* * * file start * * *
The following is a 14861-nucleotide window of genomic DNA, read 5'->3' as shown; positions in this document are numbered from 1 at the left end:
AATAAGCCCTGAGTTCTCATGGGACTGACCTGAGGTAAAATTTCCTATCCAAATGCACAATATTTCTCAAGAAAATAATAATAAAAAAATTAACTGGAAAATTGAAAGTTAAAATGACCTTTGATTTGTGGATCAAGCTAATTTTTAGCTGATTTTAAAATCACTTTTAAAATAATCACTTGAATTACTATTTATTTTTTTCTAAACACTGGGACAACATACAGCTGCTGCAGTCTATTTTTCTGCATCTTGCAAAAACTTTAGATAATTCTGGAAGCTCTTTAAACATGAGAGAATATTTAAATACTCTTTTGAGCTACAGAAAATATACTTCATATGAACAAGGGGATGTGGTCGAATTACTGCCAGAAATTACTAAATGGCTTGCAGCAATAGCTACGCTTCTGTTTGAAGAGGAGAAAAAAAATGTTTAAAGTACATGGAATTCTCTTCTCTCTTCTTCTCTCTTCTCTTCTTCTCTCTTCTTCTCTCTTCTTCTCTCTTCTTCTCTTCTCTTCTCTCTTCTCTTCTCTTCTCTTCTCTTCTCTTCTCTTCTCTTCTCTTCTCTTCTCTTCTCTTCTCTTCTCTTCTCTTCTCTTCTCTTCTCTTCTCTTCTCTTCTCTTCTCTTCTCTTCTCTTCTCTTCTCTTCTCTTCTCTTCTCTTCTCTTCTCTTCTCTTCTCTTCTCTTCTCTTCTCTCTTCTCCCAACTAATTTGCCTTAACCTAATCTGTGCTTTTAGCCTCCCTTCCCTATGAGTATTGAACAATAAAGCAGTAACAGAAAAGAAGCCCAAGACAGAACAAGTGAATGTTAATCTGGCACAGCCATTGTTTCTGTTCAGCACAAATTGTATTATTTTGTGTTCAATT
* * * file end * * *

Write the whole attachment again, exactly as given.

The following is a 14861-nucleotide window of genomic DNA, read 5'->3' as shown; positions in this document are numbered from 1 at the left end:
AATAAGCCCTGAGTTCTCATGGGACTGACCTGAGGTAAAATTTCCTATCCAAATGCACAATATTTCTCAAGAAAATAATAATAAAAAAATTAACTGGAAAATTGAAAGTTAAAATGACCTTTGATTTGTGGATCAAGCTAATTTTTAGCTGATTTTAAAATCACTTTTAAAATAATCACTTGAATTACTATTTATTTTTTTCTAAACACTGGGACAACATACAGCTGCTGCAGTCTATTTTTCTGCATCTTGCAAAAACTTTAGATAATTCTGGAAGCTCTTTAAACATGAGAGAATATTTAAATACTCTTTTGAGCTACAGAAAATATACTTCATATGAACAAGGGGATGTGGTCGAATTACTGCCAGAAATTACTAAATGGCTTGCAGCAATAGCTACGCTTCTGTTTGAAGAGGAGAAAAAAAATGTTTAAAGTACATGGAATTCTCTTCTCTCTTCTTCTCTCTTCTCTTCTTCTCTCTTCTTCTCTCTTCTTCTCTCTTCTTCTCTTCTCTTCTCTCTTCTCTTCTCTTCTCTTCTCTTCTCTTCTCTTCTCTTCTCTTCTCTTCTCTTCTCTTCTCTTCTCTTCTCTTCTCTTCTCTTCTCTTCTCTTCTCTTCTCTTCTCTTCTCTTCTCTTCTCTTCTCTTCTCTTCTCTTCTCTTCTCTTCTCTTCTCTTCTCTTCTCTTCTCTTCTCTCTTCTCCCAACTAATTTGCCTTAACCTAATCTGTGCTTTTAGCCTCCCTTCCCTATGAGTATTGAACAATAAAGCAGTAACAGAAAAGAAGCCCAAGACAGAACAAGTGAATGTTAATCTGGCACAGCCATTGTTTCTGTTCAGCACAAATTGTATTATTTTGTGTTCAATT